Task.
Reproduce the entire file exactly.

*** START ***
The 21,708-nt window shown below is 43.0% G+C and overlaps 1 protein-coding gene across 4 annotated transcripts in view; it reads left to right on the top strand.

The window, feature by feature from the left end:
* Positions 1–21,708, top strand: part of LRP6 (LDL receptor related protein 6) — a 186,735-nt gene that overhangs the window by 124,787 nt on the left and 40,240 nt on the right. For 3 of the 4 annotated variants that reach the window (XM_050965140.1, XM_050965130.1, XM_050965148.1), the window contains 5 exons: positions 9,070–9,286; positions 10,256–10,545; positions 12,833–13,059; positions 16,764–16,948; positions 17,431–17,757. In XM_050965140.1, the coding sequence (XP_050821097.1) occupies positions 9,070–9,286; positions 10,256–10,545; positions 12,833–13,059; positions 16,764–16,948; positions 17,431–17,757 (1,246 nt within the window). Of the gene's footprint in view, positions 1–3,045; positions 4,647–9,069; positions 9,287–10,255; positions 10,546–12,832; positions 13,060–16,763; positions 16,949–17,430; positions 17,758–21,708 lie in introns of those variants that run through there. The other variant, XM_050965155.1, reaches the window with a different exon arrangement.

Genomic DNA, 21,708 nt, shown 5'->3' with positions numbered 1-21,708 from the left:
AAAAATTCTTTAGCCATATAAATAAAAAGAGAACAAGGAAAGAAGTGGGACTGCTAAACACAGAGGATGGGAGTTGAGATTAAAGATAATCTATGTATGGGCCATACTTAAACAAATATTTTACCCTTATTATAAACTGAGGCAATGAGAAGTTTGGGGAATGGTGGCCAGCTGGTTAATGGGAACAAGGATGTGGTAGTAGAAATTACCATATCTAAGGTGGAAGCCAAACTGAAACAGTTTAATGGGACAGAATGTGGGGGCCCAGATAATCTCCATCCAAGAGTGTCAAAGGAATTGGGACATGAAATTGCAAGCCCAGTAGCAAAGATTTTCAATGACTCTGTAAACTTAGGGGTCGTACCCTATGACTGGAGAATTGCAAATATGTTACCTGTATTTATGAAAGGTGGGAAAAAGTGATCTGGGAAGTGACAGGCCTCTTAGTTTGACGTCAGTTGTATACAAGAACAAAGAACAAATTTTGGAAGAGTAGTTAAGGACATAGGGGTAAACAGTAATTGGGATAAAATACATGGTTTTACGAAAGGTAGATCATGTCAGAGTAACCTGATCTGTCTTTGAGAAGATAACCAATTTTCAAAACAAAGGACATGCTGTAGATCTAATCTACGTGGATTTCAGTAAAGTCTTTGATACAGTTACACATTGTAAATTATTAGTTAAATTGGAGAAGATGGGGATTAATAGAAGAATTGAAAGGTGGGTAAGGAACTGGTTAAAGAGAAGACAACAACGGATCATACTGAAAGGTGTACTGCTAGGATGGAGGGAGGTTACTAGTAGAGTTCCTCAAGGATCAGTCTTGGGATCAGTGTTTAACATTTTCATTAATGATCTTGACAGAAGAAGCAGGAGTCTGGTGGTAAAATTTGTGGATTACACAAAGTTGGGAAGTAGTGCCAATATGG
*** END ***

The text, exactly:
The 21,708-nt window shown below is 43.0% G+C and overlaps 1 protein-coding gene across 4 annotated transcripts in view; it reads left to right on the top strand.

The window, feature by feature from the left end:
* Positions 1–21,708, top strand: part of LRP6 (LDL receptor related protein 6) — a 186,735-nt gene that overhangs the window by 124,787 nt on the left and 40,240 nt on the right. For 3 of the 4 annotated variants that reach the window (XM_050965140.1, XM_050965130.1, XM_050965148.1), the window contains 5 exons: positions 9,070–9,286; positions 10,256–10,545; positions 12,833–13,059; positions 16,764–16,948; positions 17,431–17,757. In XM_050965140.1, the coding sequence (XP_050821097.1) occupies positions 9,070–9,286; positions 10,256–10,545; positions 12,833–13,059; positions 16,764–16,948; positions 17,431–17,757 (1,246 nt within the window). Of the gene's footprint in view, positions 1–3,045; positions 4,647–9,069; positions 9,287–10,255; positions 10,546–12,832; positions 13,060–16,763; positions 16,949–17,430; positions 17,758–21,708 lie in introns of those variants that run through there. The other variant, XM_050965155.1, reaches the window with a different exon arrangement.

Genomic DNA, 21,708 nt, shown 5'->3' with positions numbered 1-21,708 from the left:
AAAAATTCTTTAGCCATATAAATAAAAAGAGAACAAGGAAAGAAGTGGGACTGCTAAACACAGAGGATGGGAGTTGAGATTAAAGATAATCTATGTATGGGCCATACTTAAACAAATATTTTACCCTTATTATAAACTGAGGCAATGAGAAGTTTGGGGAATGGTGGCCAGCTGGTTAATGGGAACAAGGATGTGGTAGTAGAAATTACCATATCTAAGGTGGAAGCCAAACTGAAACAGTTTAATGGGACAGAATGTGGGGGCCCAGATAATCTCCATCCAAGAGTGTCAAAGGAATTGGGACATGAAATTGCAAGCCCAGTAGCAAAGATTTTCAATGACTCTGTAAACTTAGGGGTCGTACCCTATGACTGGAGAATTGCAAATATGTTACCTGTATTTATGAAAGGTGGGAAAAAGTGATCTGGGAAGTGACAGGCCTCTTAGTTTGACGTCAGTTGTATACAAGAACAAAGAACAAATTTTGGAAGAGTAGTTAAGGACATAGGGGTAAACAGTAATTGGGATAAAATACATGGTTTTACGAAAGGTAGATCATGTCAGAGTAACCTGATCTGTCTTTGAGAAGATAACCAATTTTCAAAACAAAGGACATGCTGTAGATCTAATCTACGTGGATTTCAGTAAAGTCTTTGATACAGTTACACATTGTAAATTATTAGTTAAATTGGAGAAGATGGGGATTAATAGAAGAATTGAAAGGTGGGTAAGGAACTGGTTAAAGAGAAGACAACAACGGATCATACTGAAAGGTGTACTGCTAGGATGGAGGGAGGTTACTAGTAGAGTTCCTCAAGGATCAGTCTTGGGATCAGTGTTTAACATTTTCATTAATGATCTTGACAGAAGAAGCAGGAGTCTGGTGGTAAAATTTGTGGATTACACAAAGTTGGGAAGTAGTGCCAATATGG